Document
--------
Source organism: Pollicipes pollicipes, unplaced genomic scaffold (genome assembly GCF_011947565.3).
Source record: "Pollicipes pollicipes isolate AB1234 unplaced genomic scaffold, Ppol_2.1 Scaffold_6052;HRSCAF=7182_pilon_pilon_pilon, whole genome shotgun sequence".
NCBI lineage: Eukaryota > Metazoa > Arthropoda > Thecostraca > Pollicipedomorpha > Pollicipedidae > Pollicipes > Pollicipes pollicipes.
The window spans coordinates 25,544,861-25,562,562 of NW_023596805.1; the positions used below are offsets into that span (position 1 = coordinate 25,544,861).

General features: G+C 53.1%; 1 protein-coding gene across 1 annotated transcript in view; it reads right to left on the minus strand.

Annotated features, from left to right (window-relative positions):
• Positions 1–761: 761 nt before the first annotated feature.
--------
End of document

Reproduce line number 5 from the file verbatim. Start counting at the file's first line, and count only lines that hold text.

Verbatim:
General features: G+C 53.1%; 1 protein-coding gene across 1 annotated transcript in view; it reads right to left on the minus strand.